19 April 2016

In this article, Richard Smith reviews the current options for employers seeking to check their employees’ driving licence details in the absence of the paper counterpart. This replaces other articles on the subject published in Croner-i Road Haulage in 2015.

Introduction

Almost a year after the Driver and Vehicle Licensing Agency (DVLA) ceased to recognise the paper counterpart to driver licences, the dust has settled somewhat and complaints have become less common. To be fair, the initial storm was pretty much confined to the members of the general public who were concerned about obstacles in the way of hiring cars in foreign holiday destinations and those who retained faith in pieces of paper that can all too easily be fraudulent.

Of greater importance is the need for employers to be able to check the validity of a driver’s licence for the vehicles, he or she is required to drive and also to be aware of any endorsements and penalty points attached to the licence. It is essential that holders of Operator Licences (O-licences) make these checks regularly as part of fulfilling the undertaking made in the licence application, but it is important that all employers of drivers make these checks as part of their duty to show the utmost good faith to their insurers and as part of their company occupational safety policy.

Abolition of the paper counterpart is no loss

It might first be worth explaining why the paper counterpart was not a robust system and should never have been relied on. The fact is that it was all too easy to obtain a second, fraudulent, copy of a “clean” paper counterpart by claiming that the original had been lost or destroyed — a fact that cannot by its nature be proved. The original counterpart would then be filed away against the day when an endorsement was required to be made or penalty points added to the licence. When that circumstance arose the replacement counterpart would be submitted for endorsement but the “lost” original could still be presented to an employer or car hire firm if required.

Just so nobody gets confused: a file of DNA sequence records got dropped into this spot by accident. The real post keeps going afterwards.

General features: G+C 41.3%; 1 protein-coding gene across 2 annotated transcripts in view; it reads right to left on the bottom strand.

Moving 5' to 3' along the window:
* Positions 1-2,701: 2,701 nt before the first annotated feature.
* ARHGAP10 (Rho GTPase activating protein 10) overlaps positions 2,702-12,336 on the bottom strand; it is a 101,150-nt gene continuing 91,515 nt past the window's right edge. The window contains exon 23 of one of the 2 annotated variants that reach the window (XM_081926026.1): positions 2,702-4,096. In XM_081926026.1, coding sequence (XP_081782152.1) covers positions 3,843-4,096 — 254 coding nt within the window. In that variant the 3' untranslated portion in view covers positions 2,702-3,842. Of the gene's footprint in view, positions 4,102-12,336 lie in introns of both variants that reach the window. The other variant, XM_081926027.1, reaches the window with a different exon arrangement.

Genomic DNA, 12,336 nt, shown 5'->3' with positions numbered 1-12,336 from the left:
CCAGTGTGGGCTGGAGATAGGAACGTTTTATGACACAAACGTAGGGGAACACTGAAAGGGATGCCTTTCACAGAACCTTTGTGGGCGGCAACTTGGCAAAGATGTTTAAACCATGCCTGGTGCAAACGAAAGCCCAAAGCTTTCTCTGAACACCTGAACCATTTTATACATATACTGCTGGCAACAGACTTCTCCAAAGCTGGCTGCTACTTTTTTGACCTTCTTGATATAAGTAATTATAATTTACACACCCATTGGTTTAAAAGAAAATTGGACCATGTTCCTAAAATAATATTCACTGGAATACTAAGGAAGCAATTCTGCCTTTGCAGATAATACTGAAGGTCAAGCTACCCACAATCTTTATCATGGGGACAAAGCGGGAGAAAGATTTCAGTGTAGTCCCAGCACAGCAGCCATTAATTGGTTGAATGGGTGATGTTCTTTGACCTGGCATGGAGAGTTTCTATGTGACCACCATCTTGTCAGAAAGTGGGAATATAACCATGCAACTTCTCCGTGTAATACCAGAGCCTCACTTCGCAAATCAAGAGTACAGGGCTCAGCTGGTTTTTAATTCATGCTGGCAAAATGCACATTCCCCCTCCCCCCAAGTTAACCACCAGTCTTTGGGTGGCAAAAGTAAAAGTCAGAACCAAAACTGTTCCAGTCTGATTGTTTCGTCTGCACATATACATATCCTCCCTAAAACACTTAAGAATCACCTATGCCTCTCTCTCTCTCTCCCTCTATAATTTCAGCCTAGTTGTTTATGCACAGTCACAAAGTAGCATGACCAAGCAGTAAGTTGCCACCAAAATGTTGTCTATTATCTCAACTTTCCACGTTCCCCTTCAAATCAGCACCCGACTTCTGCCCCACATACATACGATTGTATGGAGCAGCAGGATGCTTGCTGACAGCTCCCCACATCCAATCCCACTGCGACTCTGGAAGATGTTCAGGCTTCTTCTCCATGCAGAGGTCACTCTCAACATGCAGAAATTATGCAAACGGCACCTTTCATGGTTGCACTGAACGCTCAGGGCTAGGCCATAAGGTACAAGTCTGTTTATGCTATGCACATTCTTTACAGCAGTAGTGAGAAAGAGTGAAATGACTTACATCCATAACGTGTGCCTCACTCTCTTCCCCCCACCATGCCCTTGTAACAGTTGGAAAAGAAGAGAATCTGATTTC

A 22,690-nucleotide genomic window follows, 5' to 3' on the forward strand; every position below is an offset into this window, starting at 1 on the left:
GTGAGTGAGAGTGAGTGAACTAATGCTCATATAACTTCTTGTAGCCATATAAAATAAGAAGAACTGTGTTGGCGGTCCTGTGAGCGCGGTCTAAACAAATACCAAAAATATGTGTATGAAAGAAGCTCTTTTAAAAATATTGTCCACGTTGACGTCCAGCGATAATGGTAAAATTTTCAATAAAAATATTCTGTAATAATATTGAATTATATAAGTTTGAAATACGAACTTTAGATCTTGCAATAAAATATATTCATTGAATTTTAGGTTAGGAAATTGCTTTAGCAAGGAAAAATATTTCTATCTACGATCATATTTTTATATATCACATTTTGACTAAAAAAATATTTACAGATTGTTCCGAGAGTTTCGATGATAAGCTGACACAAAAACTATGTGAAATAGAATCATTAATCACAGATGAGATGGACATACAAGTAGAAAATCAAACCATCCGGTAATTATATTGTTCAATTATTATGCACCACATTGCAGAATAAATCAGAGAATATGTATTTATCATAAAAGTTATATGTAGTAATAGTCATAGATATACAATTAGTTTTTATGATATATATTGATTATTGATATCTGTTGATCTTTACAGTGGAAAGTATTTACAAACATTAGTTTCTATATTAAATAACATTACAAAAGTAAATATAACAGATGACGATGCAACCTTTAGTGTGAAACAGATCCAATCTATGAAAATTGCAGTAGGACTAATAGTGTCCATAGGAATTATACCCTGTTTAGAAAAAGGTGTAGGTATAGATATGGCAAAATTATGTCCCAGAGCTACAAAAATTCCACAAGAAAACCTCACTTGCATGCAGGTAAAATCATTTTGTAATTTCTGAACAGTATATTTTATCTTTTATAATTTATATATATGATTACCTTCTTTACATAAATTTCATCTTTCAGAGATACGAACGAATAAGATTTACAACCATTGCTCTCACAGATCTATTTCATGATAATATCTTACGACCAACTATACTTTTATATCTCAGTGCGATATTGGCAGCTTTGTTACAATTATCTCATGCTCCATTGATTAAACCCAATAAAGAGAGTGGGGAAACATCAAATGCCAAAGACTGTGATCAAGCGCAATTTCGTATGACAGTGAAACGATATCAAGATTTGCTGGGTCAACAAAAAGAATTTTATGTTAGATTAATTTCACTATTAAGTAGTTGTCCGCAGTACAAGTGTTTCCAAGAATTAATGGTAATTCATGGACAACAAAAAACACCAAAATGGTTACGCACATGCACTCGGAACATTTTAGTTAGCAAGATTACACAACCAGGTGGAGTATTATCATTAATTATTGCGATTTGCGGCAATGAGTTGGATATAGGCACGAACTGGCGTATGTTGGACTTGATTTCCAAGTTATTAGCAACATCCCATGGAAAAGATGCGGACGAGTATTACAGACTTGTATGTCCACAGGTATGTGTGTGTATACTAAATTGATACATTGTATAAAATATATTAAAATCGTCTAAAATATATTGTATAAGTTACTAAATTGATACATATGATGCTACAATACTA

Now that the only way to check driver details is by the central DVLA electronic record such subterfuge is no longer possible.

Driver consent

Whichever method is used to check licence details, the specific consent of the licence holder is always required. This consent may be required on each occasion a check is made or may be an enduring consent, depending on the method used to check the licence.

Access Driver Data (ADD)

Access Driver Data (ADD) was introduced in June 2015 as a service to organisations with a business need to access driving licence data and provides real-time licence data through a dedicated interface. Before using ADD, businesses need to register with DVLA and pay substantial, initial and continuing costs. There is a line rental cost of £6000 per year and the charge for deployment and installation of the system is approximately £20,000 (which includes the first year’s line rental). There is also a fixed cost per enquiry. Licence holder consent is needed but under this system it can be stored electronically providing the system for doing so is approved by DVLA.

ADD has now fully replaced the old Electronic Driver Entitlement Checking Service (EDECS), which was turned off on 1 April 2016. DVLA can migrate users of EDECS over to ADD without charge.

View/Share Driving Licence

This was also introduced in June 2015 and whereas ADD is intended for businesses where there is a repeated need to check the details of a number of licences View/Share Driving Licence is meant for one-off, individual checks by the licence holder. This was the system that caused people so much bother when it was introduced.